University of Pittsburgh
December 11, 2003

Pitt School of Engineering Appoints Associate Dean for Research

Contact:  412-624-4147

PITTSBURGH—The University of Pittsburgh has appointed Michael Lovell, associate professor in the Departments of Mechanical and Industrial Engineering, as the School of Engineering's associate dean for research.

"The School of Engineering has excelled in research during the past decade and is on the forefront of technology in several important areas including biotechnology, micro- and nanosystems, manufacturing, and advanced materials development," said Lovell. "I would like to build upon our research strengths by creating a vibrant research infrastructure that significantly enhances and expands our present research activities and promotes collaboration within the school and the academic and industrial communities."

Joining Pitt in 2000, Lovell is codirector of the Swanson Institute for Technical Excellence and executive director of the Swanson Center for Product Innovation (SCPI). SCPI is a complete development center for designing, prototyping, developing, and marketing new products and processes. His research focuses on novel manufacturing processes, micro- and nanotechnology, and tribology—the study of friction, lubrication, and the wear between moving surfaces.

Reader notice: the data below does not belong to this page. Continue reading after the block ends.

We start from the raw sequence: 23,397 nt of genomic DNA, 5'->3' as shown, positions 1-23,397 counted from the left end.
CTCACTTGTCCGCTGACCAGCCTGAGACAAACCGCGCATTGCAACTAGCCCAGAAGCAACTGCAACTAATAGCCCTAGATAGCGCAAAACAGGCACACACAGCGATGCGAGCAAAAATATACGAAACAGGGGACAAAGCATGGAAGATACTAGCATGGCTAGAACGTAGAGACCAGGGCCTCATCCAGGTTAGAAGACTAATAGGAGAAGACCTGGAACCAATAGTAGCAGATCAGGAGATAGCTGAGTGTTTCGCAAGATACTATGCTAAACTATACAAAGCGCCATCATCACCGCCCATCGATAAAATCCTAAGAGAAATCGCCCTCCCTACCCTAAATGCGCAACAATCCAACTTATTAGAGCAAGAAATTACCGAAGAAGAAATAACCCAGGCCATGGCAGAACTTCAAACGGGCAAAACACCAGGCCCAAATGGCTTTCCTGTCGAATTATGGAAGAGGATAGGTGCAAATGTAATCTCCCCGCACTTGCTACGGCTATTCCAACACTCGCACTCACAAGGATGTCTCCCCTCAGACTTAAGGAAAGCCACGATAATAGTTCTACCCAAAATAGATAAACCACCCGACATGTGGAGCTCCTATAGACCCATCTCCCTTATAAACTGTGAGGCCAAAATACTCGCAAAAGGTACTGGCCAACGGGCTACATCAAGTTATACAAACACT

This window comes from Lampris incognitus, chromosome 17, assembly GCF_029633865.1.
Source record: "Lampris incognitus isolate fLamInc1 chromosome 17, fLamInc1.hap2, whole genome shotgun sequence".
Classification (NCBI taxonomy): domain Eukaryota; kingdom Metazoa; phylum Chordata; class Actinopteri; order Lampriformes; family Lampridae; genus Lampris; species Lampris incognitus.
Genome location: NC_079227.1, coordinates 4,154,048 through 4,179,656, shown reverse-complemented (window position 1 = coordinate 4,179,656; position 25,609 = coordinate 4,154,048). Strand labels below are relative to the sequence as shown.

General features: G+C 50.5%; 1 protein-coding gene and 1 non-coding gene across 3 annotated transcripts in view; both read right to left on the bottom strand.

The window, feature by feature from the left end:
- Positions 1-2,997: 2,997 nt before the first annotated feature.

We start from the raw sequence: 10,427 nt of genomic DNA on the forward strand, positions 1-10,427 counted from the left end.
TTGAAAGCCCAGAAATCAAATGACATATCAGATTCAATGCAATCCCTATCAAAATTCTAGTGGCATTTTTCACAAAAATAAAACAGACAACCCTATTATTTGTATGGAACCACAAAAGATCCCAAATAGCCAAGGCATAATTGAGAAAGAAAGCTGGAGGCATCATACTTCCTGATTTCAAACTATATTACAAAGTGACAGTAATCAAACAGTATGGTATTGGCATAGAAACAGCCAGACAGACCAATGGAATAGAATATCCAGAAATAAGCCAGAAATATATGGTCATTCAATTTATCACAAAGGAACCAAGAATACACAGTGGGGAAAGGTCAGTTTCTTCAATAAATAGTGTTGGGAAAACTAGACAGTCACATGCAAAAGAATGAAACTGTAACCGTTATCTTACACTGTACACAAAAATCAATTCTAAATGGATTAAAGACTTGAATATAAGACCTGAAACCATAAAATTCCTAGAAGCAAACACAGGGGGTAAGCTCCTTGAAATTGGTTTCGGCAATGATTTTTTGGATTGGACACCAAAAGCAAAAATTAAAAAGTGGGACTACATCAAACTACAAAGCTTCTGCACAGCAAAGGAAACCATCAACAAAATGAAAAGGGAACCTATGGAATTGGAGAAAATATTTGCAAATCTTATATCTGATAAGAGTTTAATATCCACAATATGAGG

"Mike Lovell was instrumental in helping the school take the Swanson Center from idea to institute," said Gerald Holder, U.S. Steel Dean of the School of Engineering. "My experience working with Mike, and his outstanding strides in research, gives me every confidence that he will do an outstanding job in this position."

Lovell received the National Science Foundation Career Award in 1997 and the Outstanding Young Manufacturing Engineer Award from the Society of Manufacturing Engineers in 1999.

Lovell earned the Ph.D. degree in mechanical engineering from Pitt in 1994. After two years of service as a senior development engineer with ANSYS, Lovell joined the mechanical engineering faculty at the University of Kentucky, in 1996, where he was director of the Manufacturing Process Modeling and Tribology Research Laboratories within the Center for Robotics and Manufacturing Systems.